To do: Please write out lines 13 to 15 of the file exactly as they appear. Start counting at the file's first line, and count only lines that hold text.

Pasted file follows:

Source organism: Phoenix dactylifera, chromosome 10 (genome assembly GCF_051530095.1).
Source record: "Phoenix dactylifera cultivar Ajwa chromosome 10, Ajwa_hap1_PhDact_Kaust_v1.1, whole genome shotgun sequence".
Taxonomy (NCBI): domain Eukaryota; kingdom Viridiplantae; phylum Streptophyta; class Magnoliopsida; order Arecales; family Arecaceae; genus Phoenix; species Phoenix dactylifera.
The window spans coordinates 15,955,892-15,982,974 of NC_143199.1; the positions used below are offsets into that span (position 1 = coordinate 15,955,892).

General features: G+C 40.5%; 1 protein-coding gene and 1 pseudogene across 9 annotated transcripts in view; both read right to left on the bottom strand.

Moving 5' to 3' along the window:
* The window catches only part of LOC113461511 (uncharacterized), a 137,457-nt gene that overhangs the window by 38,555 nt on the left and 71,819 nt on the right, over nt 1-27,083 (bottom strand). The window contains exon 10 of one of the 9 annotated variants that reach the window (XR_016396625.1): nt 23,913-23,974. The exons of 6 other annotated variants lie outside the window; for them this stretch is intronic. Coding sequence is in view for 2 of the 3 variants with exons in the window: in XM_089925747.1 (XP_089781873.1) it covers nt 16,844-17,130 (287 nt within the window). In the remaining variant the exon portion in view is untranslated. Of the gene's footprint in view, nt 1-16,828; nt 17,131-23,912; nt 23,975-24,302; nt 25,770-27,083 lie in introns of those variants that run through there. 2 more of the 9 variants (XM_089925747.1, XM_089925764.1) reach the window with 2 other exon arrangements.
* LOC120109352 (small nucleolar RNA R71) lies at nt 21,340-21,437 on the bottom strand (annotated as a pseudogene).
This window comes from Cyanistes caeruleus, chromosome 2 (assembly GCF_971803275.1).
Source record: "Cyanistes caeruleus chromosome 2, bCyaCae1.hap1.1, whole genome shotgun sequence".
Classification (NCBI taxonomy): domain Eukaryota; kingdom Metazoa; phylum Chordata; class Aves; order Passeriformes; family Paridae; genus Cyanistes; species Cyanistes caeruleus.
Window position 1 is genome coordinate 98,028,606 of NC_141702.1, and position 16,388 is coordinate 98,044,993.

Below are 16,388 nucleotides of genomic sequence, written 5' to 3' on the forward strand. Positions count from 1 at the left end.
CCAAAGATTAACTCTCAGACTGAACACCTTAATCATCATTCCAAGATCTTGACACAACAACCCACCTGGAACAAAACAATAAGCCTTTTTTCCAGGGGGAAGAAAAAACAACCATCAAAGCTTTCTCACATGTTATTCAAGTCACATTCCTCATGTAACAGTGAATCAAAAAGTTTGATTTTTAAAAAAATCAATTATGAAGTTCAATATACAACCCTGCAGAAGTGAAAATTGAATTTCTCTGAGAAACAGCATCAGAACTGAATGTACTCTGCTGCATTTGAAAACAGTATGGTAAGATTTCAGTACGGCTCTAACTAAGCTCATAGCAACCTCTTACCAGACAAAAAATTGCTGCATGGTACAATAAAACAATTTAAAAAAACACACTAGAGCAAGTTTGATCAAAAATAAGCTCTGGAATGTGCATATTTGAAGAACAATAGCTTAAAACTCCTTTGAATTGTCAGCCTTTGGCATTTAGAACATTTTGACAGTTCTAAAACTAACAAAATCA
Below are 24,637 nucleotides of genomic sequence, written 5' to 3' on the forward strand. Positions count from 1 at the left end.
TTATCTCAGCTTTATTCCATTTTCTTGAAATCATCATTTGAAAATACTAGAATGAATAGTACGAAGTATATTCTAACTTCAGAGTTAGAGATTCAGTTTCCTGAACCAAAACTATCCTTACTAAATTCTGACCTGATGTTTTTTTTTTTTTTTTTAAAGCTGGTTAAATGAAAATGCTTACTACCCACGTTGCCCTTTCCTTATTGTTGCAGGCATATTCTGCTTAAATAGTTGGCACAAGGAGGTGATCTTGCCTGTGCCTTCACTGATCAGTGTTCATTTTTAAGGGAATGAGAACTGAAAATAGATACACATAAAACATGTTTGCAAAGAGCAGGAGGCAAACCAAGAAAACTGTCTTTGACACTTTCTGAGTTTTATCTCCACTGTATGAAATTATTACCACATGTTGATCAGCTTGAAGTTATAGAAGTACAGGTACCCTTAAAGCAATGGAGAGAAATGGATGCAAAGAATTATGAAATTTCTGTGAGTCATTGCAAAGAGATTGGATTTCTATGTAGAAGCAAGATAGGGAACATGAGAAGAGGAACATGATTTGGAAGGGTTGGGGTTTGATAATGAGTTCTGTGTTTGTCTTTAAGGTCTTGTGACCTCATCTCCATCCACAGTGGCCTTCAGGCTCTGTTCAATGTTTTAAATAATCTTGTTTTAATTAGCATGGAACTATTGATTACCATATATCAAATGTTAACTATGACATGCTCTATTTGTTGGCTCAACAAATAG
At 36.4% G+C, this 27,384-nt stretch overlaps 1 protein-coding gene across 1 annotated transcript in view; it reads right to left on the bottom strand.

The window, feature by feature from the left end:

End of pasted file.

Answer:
Below are 16,388 nucleotides of genomic sequence, written 5' to 3' on the forward strand. Positions count from 1 at the left end.
CCAAAGATTAACTCTCAGACTGAACACCTTAATCATCATTCCAAGATCTTGACACAACAACCCACCTGGAACAAAACAATAAGCCTTTTTTCCAGGGGGAAGAAAAAACAACCATCAAAGCTTTCTCACATGTTATTCAAGTCACATTCCTCATGTAACAGTGAATCAAAAAGTTTGATTTTTAAAAAAATCAATTATGAAGTTCAATATACAACCCTGCAGAAGTGAAAATTGAATTTCTCTGAGAAACAGCATCAGAACTGAATGTACTCTGCTGCATTTGAAAACAGTATGGTAAGATTTCAGTACGGCTCTAACTAAGCTCATAGCAACCTCTTACCAGACAAAAAATTGCTGCATGGTACAATAAAACAATTTAAAAAAACACACTAGAGCAAGTTTGATCAAAAATAAGCTCTGGAATGTGCATATTTGAAGAACAATAGCTTAAAACTCCTTTGAATTGTCAGCCTTTGGCATTTAGAACATTTTGACAGTTCTAAAACTAACAAAATCA
Below are 24,637 nucleotides of genomic sequence, written 5' to 3' on the forward strand. Positions count from 1 at the left end.